Depending on the texture, shape and size of the plant being preserved, the most appropriate method of storage will vary. Plants with complex, three-dimensional flowers, for example, are best preserved in liquid. This ensures that the taxonomic insights they provide are not lost were they to be dried and pressed.
Orchids are a good example: their flowers tend to be very intricate and their accurate identification usually requires microscopic observation of faithfully preserved floral anatomy. At KFBG, as in herbaria the world over, orchid specimens are preserved as so-called wet specimens in a mixture of formaldehyde, alcohol and acetic acid (abbreviated to FAA, and commonly referred to as ‘spirit’).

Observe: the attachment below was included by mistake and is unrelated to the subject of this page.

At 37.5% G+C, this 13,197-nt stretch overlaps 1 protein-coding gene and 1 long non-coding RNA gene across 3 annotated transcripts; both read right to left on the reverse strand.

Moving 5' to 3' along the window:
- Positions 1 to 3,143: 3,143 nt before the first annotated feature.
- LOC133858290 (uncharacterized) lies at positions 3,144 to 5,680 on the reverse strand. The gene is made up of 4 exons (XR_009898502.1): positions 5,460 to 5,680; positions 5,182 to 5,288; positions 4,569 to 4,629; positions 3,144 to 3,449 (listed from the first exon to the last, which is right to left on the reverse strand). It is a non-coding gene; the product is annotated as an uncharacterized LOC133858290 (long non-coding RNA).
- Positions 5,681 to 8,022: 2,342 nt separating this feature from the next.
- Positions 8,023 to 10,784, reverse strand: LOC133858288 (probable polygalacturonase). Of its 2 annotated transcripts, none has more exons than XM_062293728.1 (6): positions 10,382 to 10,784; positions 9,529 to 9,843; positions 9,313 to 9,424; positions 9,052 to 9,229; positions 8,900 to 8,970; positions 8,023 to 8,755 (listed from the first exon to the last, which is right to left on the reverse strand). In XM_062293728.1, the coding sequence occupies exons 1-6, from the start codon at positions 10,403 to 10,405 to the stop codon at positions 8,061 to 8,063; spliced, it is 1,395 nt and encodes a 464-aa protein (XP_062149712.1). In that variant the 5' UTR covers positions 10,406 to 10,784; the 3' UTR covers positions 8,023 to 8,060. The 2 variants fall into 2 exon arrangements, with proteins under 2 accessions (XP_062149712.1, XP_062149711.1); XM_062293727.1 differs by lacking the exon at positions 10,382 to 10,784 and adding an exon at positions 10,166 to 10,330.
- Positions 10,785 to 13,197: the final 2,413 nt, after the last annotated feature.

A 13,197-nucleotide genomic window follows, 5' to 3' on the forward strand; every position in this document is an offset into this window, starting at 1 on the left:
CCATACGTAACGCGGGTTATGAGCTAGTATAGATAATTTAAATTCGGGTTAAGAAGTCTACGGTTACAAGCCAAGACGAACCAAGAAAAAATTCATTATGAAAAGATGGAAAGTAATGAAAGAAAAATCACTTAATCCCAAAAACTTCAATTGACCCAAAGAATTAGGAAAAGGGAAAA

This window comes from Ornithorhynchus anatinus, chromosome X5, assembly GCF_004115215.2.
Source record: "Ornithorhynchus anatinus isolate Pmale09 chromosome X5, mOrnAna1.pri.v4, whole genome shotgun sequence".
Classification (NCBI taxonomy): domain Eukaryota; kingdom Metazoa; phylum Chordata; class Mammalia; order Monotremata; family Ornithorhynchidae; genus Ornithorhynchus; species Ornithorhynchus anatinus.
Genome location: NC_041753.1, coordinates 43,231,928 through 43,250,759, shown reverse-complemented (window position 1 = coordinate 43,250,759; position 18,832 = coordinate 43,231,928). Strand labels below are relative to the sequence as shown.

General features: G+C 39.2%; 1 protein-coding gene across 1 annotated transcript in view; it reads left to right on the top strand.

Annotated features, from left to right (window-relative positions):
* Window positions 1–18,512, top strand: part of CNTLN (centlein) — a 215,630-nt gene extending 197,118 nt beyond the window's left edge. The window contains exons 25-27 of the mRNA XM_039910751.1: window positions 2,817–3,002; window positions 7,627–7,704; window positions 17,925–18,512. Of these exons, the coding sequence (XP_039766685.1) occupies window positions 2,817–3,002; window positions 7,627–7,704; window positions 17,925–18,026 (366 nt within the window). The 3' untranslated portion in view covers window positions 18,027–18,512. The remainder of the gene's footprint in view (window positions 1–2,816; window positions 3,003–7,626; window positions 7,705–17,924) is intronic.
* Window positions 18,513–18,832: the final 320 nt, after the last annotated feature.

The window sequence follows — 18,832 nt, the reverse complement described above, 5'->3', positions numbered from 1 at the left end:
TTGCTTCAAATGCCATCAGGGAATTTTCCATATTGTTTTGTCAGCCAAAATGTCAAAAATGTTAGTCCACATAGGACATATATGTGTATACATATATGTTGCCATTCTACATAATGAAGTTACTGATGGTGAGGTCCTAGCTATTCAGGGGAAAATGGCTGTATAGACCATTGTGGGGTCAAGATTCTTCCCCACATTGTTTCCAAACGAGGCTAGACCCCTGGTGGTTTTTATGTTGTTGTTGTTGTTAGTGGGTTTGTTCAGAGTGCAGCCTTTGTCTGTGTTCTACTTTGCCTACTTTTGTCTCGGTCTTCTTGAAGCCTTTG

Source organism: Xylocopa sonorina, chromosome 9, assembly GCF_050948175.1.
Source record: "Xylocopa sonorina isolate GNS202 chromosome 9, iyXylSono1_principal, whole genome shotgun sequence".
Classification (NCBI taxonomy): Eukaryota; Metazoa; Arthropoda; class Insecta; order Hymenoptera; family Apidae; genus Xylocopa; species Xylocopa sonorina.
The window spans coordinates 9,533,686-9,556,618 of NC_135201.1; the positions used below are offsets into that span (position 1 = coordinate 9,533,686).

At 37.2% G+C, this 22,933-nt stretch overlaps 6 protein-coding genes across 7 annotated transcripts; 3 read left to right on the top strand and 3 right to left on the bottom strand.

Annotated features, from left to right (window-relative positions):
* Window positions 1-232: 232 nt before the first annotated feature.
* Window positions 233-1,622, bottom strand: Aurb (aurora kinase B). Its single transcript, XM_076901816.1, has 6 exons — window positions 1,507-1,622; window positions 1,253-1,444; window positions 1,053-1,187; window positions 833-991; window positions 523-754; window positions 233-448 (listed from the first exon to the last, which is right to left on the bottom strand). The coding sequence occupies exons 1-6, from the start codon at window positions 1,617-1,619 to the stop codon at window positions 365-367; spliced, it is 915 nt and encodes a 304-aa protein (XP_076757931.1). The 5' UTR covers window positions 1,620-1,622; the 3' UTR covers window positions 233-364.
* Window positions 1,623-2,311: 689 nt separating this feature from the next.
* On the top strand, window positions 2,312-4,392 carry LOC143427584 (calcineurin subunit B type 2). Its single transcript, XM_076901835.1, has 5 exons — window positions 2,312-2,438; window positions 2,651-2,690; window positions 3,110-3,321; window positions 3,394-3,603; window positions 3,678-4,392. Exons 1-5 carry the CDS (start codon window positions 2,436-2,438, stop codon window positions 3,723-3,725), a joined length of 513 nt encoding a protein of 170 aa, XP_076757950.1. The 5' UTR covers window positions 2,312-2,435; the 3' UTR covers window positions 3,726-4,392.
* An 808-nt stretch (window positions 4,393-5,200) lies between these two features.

Our wet specimen room holds a collection of around 1500 spirit-preserved specimens representing over 30 different plant families – mostly orchids, but also species of Lauraceae, Fabaceae and Zingiberaceae, among others. Since formaldehyde is a hazardous chemical, our spirit collection is housed in an air-tight room with continual circulation, filtering and replacement. When a specimen is needed for study, it is firstly transferred to a container of alcohol, so that it can be manipulated and observed without risk. Our collection is an important resource for the study of the orchids of Hong Kong.